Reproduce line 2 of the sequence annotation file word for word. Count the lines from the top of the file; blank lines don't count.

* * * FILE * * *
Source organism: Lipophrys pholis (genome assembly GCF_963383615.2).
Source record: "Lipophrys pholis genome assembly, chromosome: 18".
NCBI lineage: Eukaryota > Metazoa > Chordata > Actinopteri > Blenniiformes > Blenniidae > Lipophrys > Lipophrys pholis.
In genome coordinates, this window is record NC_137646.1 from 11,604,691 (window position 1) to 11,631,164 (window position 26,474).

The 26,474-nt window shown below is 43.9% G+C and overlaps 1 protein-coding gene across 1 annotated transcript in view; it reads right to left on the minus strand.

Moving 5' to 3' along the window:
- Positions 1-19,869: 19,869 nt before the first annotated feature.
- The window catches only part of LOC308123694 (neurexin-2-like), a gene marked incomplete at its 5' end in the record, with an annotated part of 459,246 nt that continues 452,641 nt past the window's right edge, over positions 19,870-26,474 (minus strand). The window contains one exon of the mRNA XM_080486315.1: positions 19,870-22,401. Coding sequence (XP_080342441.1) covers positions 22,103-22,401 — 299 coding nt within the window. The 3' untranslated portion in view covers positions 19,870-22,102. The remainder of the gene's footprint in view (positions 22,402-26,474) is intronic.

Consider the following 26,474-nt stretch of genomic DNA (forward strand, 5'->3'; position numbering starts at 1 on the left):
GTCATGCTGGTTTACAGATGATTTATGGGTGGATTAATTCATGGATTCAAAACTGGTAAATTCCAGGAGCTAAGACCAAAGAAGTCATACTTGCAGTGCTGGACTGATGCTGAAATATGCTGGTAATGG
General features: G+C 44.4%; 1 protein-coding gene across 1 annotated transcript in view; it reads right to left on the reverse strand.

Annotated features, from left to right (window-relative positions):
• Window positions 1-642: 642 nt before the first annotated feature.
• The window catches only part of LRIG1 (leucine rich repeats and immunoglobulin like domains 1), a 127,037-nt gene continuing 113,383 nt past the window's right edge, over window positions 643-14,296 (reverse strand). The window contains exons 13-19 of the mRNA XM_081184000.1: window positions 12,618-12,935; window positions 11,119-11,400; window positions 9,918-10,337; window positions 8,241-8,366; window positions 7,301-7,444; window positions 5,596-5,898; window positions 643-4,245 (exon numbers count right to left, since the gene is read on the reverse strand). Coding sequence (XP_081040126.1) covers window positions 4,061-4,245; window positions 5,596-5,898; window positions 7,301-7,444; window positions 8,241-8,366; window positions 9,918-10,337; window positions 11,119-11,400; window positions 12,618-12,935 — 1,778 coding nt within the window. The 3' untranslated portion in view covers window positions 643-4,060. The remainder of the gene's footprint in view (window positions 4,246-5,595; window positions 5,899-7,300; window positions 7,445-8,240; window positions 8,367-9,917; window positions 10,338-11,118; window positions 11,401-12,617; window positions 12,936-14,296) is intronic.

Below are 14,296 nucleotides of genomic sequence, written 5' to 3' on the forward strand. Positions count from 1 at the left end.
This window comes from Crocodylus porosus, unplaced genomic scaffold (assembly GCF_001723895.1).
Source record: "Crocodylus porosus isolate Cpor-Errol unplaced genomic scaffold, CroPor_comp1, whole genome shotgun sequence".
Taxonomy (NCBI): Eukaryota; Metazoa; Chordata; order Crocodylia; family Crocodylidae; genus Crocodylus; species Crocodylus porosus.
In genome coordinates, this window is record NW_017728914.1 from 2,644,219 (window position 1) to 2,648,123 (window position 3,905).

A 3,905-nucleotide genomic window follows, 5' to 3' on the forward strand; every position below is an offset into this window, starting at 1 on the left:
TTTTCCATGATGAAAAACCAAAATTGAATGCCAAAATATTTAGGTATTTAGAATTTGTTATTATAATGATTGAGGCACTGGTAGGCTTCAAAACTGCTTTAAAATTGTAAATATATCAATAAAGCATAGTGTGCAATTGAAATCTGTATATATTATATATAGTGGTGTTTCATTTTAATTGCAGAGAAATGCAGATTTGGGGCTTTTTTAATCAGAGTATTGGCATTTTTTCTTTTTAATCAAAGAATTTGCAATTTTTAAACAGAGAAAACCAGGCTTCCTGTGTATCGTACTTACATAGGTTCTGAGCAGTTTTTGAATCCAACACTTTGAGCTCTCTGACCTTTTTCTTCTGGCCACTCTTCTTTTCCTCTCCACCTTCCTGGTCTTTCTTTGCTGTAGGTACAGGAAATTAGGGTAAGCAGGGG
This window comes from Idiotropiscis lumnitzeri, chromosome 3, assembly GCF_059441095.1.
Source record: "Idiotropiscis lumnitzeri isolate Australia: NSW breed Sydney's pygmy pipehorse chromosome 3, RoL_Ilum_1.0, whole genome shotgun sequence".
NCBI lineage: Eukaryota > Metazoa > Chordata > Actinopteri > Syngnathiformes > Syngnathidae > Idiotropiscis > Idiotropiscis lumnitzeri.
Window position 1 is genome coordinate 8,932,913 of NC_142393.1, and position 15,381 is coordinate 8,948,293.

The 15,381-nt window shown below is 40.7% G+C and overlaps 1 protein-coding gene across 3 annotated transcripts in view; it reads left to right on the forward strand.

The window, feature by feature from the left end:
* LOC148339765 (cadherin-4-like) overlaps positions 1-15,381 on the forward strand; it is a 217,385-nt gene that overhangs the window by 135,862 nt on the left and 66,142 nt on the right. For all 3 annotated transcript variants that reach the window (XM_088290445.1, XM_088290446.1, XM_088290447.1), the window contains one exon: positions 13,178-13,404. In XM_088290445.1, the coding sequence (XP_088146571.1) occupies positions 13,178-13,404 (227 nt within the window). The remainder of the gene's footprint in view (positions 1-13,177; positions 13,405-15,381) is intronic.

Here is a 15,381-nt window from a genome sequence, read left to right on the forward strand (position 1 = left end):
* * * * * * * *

Source record: "Lipophrys pholis genome assembly, chromosome: 18".